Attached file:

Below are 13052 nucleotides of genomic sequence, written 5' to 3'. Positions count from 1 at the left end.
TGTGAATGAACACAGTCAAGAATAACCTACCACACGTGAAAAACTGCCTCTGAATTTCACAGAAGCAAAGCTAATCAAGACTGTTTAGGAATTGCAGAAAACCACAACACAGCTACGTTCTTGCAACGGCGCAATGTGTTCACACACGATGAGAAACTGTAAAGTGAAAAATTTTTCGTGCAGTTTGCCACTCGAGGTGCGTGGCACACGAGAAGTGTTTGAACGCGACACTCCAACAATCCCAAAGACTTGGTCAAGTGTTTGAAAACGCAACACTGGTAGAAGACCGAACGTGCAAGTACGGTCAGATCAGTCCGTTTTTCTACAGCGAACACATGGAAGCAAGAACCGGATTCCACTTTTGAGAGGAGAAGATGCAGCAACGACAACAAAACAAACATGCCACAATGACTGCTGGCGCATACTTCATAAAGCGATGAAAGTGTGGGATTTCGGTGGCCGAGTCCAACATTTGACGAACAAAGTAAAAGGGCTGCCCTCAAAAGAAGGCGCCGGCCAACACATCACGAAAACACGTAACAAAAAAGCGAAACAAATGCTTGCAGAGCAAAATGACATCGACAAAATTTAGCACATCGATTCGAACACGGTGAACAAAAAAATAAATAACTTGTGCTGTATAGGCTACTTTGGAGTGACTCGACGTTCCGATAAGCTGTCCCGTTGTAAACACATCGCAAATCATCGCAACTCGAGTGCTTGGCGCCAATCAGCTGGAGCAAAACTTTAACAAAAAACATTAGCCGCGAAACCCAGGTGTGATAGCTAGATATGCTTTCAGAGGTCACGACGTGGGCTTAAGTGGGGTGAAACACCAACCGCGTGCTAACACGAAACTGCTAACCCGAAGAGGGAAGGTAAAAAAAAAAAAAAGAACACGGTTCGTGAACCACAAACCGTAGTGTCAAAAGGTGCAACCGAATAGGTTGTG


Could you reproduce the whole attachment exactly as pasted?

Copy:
Below are 13052 nucleotides of genomic sequence, written 5' to 3'. Positions count from 1 at the left end.
TGTGAATGAACACAGTCAAGAATAACCTACCACACGTGAAAAACTGCCTCTGAATTTCACAGAAGCAAAGCTAATCAAGACTGTTTAGGAATTGCAGAAAACCACAACACAGCTACGTTCTTGCAACGGCGCAATGTGTTCACACACGATGAGAAACTGTAAAGTGAAAAATTTTTCGTGCAGTTTGCCACTCGAGGTGCGTGGCACACGAGAAGTGTTTGAACGCGACACTCCAACAATCCCAAAGACTTGGTCAAGTGTTTGAAAACGCAACACTGGTAGAAGACCGAACGTGCAAGTACGGTCAGATCAGTCCGTTTTTCTACAGCGAACACATGGAAGCAAGAACCGGATTCCACTTTTGAGAGGAGAAGATGCAGCAACGACAACAAAACAAACATGCCACAATGACTGCTGGCGCATACTTCATAAAGCGATGAAAGTGTGGGATTTCGGTGGCCGAGTCCAACATTTGACGAACAAAGTAAAAGGGCTGCCCTCAAAAGAAGGCGCCGGCCAACACATCACGAAAACACGTAACAAAAAAGCGAAACAAATGCTTGCAGAGCAAAATGACATCGACAAAATTTAGCACATCGATTCGAACACGGTGAACAAAAAAATAAATAACTTGTGCTGTATAGGCTACTTTGGAGTGACTCGACGTTCCGATAAGCTGTCCCGTTGTAAACACATCGCAAATCATCGCAACTCGAGTGCTTGGCGCCAATCAGCTGGAGCAAAACTTTAACAAAAAACATTAGCCGCGAAACCCAGGTGTGATAGCTAGATATGCTTTCAGAGGTCACGACGTGGGCTTAAGTGGGGTGAAACACCAACCGCGTGCTAACACGAAACTGCTAACCCGAAGAGGGAAGGTAAAAAAAAAAAAAAGAACACGGTTCGTGAACCACAAACCGTAGTGTCAAAAGGTGCAACCGAATAGGTTGTG